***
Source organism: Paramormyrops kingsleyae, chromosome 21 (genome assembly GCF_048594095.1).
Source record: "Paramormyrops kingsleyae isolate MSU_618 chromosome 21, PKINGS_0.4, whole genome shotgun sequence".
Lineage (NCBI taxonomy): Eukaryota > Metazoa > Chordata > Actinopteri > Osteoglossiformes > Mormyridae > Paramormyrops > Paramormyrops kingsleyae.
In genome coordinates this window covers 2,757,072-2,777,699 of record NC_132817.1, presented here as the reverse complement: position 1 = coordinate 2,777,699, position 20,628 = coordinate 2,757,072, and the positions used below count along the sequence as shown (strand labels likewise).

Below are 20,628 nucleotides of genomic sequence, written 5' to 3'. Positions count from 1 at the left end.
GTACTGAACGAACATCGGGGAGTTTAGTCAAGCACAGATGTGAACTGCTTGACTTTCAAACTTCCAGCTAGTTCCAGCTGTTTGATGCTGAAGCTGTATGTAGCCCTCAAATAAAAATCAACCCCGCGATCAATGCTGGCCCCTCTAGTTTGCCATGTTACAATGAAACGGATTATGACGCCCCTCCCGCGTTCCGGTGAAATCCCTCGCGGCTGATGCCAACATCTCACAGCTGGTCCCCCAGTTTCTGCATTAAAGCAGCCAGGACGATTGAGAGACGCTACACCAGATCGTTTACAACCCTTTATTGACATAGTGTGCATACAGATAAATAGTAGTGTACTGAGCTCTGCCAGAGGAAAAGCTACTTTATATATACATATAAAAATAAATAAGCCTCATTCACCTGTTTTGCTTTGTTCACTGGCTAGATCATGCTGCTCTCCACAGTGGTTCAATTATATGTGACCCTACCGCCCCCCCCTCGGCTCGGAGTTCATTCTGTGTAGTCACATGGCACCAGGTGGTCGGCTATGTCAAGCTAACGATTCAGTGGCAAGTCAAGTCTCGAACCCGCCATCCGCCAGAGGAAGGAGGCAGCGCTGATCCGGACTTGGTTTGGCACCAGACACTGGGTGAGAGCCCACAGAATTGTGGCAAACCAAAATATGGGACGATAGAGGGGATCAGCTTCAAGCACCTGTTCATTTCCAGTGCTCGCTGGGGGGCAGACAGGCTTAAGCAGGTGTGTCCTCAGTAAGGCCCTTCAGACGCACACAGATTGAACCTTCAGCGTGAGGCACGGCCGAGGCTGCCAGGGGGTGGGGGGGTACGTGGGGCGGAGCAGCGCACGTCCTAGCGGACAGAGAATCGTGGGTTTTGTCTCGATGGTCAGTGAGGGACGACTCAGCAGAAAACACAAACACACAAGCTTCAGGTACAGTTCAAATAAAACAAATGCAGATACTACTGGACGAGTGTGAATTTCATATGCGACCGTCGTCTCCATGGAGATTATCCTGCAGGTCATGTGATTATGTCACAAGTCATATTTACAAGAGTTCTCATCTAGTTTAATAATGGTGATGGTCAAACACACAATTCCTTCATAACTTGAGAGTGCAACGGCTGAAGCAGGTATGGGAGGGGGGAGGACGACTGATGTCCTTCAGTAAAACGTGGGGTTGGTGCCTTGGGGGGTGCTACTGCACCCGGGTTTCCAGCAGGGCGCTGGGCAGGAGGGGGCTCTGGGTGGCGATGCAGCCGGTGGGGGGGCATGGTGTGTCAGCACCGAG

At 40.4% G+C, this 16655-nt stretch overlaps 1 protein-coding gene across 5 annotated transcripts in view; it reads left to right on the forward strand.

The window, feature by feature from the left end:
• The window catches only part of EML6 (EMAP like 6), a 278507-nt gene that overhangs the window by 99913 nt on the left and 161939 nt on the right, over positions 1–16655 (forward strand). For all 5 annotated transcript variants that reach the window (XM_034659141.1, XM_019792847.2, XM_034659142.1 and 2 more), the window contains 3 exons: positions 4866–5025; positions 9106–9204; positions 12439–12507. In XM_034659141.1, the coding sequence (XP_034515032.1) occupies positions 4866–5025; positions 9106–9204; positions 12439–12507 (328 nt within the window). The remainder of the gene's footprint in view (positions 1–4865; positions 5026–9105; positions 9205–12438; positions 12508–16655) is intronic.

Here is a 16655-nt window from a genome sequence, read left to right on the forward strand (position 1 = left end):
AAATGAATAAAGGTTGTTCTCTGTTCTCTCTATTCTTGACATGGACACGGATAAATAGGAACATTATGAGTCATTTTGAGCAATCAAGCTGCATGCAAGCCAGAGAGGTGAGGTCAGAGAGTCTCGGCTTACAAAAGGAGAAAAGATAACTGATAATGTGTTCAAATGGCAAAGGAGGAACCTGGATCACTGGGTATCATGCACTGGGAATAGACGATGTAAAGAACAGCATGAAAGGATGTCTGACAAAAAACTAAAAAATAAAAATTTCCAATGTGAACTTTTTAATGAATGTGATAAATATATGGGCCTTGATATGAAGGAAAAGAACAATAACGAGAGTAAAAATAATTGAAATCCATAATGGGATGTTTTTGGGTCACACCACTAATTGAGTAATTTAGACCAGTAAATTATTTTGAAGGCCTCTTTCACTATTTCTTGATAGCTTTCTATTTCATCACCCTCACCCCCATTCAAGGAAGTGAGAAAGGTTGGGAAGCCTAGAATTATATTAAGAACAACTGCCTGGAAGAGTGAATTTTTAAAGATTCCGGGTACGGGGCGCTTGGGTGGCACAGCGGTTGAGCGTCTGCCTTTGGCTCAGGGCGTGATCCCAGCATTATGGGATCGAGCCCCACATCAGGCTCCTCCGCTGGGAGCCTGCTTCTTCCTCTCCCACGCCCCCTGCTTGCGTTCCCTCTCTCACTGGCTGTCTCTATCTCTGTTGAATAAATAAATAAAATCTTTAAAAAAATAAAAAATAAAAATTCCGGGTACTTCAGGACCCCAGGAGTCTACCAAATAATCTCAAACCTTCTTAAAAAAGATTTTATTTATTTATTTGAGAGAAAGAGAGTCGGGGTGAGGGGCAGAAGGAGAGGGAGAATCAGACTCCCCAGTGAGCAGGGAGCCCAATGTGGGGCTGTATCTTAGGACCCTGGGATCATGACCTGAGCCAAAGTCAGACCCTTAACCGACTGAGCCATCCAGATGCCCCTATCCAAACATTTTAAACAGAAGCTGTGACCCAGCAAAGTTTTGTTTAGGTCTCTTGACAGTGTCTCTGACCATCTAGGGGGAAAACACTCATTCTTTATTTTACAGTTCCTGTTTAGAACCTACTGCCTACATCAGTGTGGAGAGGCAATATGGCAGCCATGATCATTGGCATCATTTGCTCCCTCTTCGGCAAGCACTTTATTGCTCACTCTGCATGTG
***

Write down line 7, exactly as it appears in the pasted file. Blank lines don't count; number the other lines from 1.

At 40.4% G+C, this 16655-nt stretch overlaps 1 protein-coding gene across 5 annotated transcripts in view; it reads left to right on the forward strand.